Author, educator, and UACC Core Member Sherry Cook Stanforth grew up in Clermont County, Ohio, within eyeshot of the Ohio River. She would wander around on her family’s property pretending to be different animals and picking plants to make a “salad”—you know, the healthier alternative to a mud pie. Even as an adult, Sherry has created spaces to enjoy all nature has to offer through gardening, keeping bees, hiking, and learning about native plants (especially ones she can eat or concoct into a home remedy). When she is not outside, she is likely teaching at Thomas More University, writing, playing music, or working with the Urban Appalachian Community Coalition (UACC) or the Originary Arts Initiative (OIA).

“My early the Urban Appalachian Council connection and my current cultural program involvement with UACC has helped me understand who I am in this world. Recently, I became a core member of UACC, and I’m honored to serve its missions. I want to inspire other folks—especially young people—the way I was inspired and validated so many years ago.”

She is also the founder of her newest endeavor, The Originary Arts Initiative (OIA), an initiative aimed at providing interactive, educational, and public arts programs for diverse and underserved populations in the Cincinnati/Northern Kentucky community. Sherry has a passion for blending writing and storytelling experiences with music and the natural world. “Poetry, for example, rises powerfully when we’re inside creek beds or leaning against the trunk of a sycamore tree,” she said.

Sherry has found a way to creatively merge her passions for ecology, writing, community, and music by launching new creative youth programs that will work to cultivate, create, and connect diverse communities on a local level. UACC is a proud co-sponsor of these programs including “Place Keepers Wide Open Mic.” This virtual open mic series is open to young creatives in high school and college. The spirit of this new “Place Keepers Wide Open Mic” series arises from this question: How can creative expression help us to preserve our cherished home places and landscapes?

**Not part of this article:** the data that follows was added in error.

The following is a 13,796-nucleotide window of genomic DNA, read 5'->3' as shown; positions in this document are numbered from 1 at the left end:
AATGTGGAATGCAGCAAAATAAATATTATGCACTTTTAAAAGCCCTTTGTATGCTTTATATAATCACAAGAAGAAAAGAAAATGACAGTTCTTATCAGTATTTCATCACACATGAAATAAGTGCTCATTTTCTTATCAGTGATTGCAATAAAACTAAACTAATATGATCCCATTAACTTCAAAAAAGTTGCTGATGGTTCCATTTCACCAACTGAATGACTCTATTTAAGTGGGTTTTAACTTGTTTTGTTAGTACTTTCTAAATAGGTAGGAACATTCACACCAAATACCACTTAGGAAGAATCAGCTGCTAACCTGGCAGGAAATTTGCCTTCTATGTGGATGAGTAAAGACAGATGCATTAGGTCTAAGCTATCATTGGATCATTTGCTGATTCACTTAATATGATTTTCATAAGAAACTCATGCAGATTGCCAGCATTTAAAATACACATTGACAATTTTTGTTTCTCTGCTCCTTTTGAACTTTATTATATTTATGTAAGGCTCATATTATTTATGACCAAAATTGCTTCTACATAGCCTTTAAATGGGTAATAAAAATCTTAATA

“Our goal with the Place Keepers Wide Open Mic programming is to cultivate a curious and supportive community around young artists who are in their teens or early 20s. This virtual open mic invites people to share their poetry, short prose, music, or visual art. We’ll extend this into the Greater Cincinnati/Northern Kentucky area and its surrounding counties, too. We’re especially hopeful to reach young people who come from Appalachian backgrounds or live in underserved school districts—but this is open to every young person who is dreaming up creative new pieces of work.”

In addition to the open mic events, Sherry plans on adding other creative showcases, workshops, and writing contests. She also has plans to schedule live “Place Keepers Open Mic” events at unique venues around Greater Cincinnati. However, this creative project is just getting started.

“We need an audience! Everyone is invited to participate as a listener who appreciate that new creative growth happening around us. Can you imagine how wonderful it would be to have a place to ‘go’ and be heard? A place to ‘go’ and experience all forms of storytelling wisdom from our young, emerging artists and leaders? The Appalachian spirit of storytelling and home recognition would naturally thrive in this kind of community circle. And this circle would widen to include diverse voices from many places, heritage values, and identities.”

Artists and audiences gather on the last Wednesday of every month for the rest of the year from 5:00 P.M. to 6:30 P.M. Those who would like to participate or observe can email Sherry at [email protected] for the link.

Erinn Sweet is writer, Communications Specialist for the Urban Appalachian Community Coalition and master of communication candidate at the University of Cincinnati. Originally from Whitley County Kentucky, she now resides in Covington, KY with her wonderful partner and three cats.

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